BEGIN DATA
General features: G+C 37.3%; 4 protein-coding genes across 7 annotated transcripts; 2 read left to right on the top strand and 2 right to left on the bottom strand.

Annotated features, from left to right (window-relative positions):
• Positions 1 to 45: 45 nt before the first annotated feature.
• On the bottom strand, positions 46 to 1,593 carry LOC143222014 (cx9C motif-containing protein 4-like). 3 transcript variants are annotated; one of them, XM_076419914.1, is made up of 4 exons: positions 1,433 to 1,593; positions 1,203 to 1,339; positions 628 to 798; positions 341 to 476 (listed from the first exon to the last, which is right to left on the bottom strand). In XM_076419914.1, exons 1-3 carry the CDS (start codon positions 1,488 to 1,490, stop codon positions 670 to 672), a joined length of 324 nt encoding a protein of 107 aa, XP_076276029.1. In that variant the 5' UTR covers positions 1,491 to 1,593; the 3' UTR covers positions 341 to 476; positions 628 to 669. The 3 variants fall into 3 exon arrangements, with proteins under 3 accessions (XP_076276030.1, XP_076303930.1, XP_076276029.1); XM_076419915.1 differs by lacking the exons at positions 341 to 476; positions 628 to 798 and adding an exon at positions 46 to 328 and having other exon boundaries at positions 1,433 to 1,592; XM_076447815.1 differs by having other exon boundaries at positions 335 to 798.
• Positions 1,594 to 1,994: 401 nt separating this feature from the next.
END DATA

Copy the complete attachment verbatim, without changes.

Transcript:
General features: G+C 37.3%; 4 protein-coding genes across 7 annotated transcripts; 2 read left to right on the top strand and 2 right to left on the bottom strand.

Annotated features, from left to right (window-relative positions):
• Positions 1 to 45: 45 nt before the first annotated feature.
• On the bottom strand, positions 46 to 1,593 carry LOC143222014 (cx9C motif-containing protein 4-like). 3 transcript variants are annotated; one of them, XM_076419914.1, is made up of 4 exons: positions 1,433 to 1,593; positions 1,203 to 1,339; positions 628 to 798; positions 341 to 476 (listed from the first exon to the last, which is right to left on the bottom strand). In XM_076419914.1, exons 1-3 carry the CDS (start codon positions 1,488 to 1,490, stop codon positions 670 to 672), a joined length of 324 nt encoding a protein of 107 aa, XP_076276029.1. In that variant the 5' UTR covers positions 1,491 to 1,593; the 3' UTR covers positions 341 to 476; positions 628 to 669. The 3 variants fall into 3 exon arrangements, with proteins under 3 accessions (XP_076276030.1, XP_076303930.1, XP_076276029.1); XM_076419915.1 differs by lacking the exons at positions 341 to 476; positions 628 to 798 and adding an exon at positions 46 to 328 and having other exon boundaries at positions 1,433 to 1,592; XM_076447815.1 differs by having other exon boundaries at positions 335 to 798.
• Positions 1,594 to 1,994: 401 nt separating this feature from the next.